Purpose of the studyThrough decades advertisements have played a significantrole in building the ideal image of women through different sorts of media.Thus, the study of advertisements from critical discourse analysis CDAperspective has received considerable attention, to understand how ideologieshidden in the advertisements construct the individual’s beliefs, and shapepeople’s realization of the world (Iqbal, Danish, & Tahir, 2014). In SaudiArabia, the ideal image of women has been extensively emphasized by cosmeticsadvertisements, especially after the emergence of the social media application,Snapchat. This application has increasingly spreads between women in SaudiArabia (“Most snapchat users are women”, 2017). Thus, cosmetics companiesexploit this application to spread their values, ideologies and beliefs inorder to increase their profits, and make women buy a style of life as well asa product (Kaur, Arumugam & Yunus, 2013).
This is done through employingSnapchat influencers to present their products and attract consumers. In theseadvertisements, the influencers use their dominance to stereotype the idealwomen. They do that by employing image and language to manipulate Saudi women’sbeliefs and make them think that the ideal image is to apply many beautyproducts and use set of professional brushes.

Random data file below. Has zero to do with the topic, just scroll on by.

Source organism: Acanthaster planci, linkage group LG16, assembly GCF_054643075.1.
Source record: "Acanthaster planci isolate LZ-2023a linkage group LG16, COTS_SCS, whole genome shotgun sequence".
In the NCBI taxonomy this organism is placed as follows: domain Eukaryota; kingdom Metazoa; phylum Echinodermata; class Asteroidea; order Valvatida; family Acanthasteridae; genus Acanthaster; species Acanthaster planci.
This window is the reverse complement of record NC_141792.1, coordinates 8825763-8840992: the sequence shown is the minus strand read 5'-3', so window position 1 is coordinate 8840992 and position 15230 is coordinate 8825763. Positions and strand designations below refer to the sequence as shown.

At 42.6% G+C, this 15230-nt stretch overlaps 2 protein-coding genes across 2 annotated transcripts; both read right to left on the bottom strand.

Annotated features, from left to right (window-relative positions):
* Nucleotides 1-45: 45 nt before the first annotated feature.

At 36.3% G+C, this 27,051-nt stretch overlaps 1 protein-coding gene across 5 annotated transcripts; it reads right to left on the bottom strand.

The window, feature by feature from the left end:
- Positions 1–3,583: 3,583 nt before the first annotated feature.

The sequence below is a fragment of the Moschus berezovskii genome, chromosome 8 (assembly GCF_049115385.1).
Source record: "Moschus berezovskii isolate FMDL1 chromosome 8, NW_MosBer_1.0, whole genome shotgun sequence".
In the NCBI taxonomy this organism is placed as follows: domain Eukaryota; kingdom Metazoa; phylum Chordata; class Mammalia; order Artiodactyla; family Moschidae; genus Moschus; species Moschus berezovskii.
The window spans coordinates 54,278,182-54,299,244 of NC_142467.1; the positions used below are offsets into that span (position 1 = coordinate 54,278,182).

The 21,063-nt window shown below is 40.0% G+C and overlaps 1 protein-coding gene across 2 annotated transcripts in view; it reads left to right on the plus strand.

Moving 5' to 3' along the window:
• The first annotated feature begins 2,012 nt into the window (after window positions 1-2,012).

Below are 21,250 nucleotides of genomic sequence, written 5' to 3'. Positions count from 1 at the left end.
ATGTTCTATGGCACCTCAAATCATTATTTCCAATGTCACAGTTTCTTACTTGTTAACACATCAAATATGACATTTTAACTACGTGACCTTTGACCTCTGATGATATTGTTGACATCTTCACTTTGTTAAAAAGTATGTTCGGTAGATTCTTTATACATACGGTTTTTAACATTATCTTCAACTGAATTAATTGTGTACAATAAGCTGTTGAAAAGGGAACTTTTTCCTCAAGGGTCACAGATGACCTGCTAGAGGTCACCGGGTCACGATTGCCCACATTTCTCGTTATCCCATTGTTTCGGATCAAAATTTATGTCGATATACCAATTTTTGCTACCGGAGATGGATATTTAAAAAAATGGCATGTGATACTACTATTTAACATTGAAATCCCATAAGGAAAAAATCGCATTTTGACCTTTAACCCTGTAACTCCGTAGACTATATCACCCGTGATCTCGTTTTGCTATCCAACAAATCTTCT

Consequently, Saudi Arabia becameone of the biggest cosmetics markets in the region (Al-Fawaz, 2016). This mightlead to repercussion at different levels; thus, studies that investigates thisphenomenon is required. However, up to the researcher’s knowledge, few or nostudies have been conducted in investigating the social media advertisements inthe Saudi context from a critical discourse analysis perspective. Also, most ofthe international studies on advertisements’ discourse analysis are conductedto analyze how images are used to manipulate consumers, while the textual aspectis somehow underestimated (Alperstein, 2015; Davies, 2016; Featherstone, 2010;McCabe, Malefyt & Caleidoscopio,2017; Wagner, Aguirre & Sumner, 2016).This is justified to an extent since the image is much more powerful than theword; however, in Saudi Arabia the situation is partly different.
Due to theconservative of the society, women are advertising in Snapchat through textsand not using their body image. Thus, this study examines the use of languagein Snapchat cosmetics advertisements from critical discourse analysis (CDA)perspective. CDA have been employed because it helps to improve and change thelives of ordinary people by making the relationships of power that “oppress anddiminish” more transparent (McKenna, 2004, p.
21). Also, to raise the awarenessof these hidden ideologies which become at the end naturalized (Fairclough,1985, p. 739).